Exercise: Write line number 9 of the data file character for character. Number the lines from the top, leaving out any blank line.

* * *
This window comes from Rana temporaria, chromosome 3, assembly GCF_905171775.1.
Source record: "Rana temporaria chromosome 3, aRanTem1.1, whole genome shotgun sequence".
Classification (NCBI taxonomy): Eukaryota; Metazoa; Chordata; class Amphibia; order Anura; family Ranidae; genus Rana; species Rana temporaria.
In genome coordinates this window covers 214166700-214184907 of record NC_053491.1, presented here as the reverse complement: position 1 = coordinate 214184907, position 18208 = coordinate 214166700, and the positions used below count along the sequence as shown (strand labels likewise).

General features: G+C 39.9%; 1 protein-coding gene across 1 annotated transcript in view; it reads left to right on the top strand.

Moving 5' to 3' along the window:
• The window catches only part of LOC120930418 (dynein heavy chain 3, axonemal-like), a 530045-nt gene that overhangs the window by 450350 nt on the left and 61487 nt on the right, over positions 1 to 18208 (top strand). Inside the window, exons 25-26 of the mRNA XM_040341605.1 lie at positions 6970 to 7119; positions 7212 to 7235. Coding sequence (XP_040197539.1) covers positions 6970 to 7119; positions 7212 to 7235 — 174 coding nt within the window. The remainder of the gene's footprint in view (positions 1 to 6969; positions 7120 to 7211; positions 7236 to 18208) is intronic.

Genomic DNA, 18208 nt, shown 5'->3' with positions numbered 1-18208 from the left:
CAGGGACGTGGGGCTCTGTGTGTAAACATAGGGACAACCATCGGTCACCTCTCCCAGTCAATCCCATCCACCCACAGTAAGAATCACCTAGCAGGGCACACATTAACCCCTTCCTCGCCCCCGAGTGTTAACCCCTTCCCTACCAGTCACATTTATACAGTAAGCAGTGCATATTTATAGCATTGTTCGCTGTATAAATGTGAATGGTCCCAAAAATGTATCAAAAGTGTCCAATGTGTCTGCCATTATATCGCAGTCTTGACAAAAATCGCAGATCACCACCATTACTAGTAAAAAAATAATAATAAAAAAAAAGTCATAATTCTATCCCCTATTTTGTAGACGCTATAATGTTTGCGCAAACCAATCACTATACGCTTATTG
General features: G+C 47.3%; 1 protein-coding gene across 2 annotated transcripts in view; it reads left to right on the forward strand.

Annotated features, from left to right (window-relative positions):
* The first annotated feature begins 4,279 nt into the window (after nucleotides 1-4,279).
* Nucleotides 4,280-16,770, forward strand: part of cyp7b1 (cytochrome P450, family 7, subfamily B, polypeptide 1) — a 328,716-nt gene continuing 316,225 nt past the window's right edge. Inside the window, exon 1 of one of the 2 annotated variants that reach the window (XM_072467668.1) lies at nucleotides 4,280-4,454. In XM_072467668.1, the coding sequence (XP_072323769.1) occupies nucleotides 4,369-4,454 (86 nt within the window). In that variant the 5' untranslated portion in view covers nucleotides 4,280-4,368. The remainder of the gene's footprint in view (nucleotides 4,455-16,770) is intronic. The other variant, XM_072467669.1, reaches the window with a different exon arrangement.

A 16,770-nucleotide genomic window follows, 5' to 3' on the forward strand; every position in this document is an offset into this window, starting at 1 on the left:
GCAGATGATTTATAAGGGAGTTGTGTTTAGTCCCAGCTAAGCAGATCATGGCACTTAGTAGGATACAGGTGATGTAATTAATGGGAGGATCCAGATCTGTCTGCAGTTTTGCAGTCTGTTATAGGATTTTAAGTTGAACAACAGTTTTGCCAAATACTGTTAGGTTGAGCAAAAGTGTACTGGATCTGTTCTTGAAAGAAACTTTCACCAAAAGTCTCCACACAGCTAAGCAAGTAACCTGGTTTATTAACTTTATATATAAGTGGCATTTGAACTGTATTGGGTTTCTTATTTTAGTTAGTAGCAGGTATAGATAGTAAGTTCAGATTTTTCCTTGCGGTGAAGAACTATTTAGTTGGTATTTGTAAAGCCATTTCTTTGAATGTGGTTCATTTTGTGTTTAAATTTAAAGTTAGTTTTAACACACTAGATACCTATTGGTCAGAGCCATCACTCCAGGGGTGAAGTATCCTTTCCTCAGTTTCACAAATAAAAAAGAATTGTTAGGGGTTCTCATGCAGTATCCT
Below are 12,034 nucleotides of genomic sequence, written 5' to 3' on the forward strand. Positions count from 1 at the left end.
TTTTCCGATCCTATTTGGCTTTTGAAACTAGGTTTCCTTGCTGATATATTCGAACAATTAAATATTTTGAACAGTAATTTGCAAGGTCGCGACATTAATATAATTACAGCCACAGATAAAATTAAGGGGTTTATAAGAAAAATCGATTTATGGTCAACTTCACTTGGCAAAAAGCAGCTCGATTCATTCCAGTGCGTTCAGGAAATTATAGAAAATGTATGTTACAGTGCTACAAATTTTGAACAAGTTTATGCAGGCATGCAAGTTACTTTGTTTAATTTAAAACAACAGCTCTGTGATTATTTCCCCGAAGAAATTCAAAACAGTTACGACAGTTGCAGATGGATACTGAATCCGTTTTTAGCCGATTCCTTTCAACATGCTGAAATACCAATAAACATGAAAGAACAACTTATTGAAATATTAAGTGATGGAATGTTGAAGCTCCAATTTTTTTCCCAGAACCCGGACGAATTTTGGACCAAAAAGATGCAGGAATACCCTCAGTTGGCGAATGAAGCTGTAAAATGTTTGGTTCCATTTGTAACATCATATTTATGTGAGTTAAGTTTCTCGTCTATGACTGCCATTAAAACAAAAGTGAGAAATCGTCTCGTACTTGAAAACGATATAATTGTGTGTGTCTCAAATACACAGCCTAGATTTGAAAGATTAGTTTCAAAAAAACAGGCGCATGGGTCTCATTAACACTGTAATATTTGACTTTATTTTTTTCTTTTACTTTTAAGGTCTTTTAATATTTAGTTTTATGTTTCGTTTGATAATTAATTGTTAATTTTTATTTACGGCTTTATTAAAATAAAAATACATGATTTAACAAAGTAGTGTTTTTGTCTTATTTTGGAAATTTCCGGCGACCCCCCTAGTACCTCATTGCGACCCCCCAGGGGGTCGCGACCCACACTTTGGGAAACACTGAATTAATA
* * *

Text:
CAGGGACGTGGGGCTCTGTGTGTAAACATAGGGACAACCATCGGTCACCTCTCCCAGTCAATCCCATCCACCCACAGTAAGAATCACCTAGCAGGGCACACATTAACCCCTTCCTCGCCCCCGAGTGTTAACCCCTTCCCTACCAGTCACATTTATACAGTAAGCAGTGCATATTTATAGCATTGTTCGCTGTATAAATGTGAATGGTCCCAAAAATGTATCAAAAGTGTCCAATGTGTCTGCCATTATATCGCAGTCTTGACAAAAATCGCAGATCACCACCATTACTAGTAAAAAAATAATAATAAAAAAAAAGTCATAATTCTATCCCCTATTTTGTAGACGCTATAATGTTTGCGCAAACCAATCACTATACGCTTATTG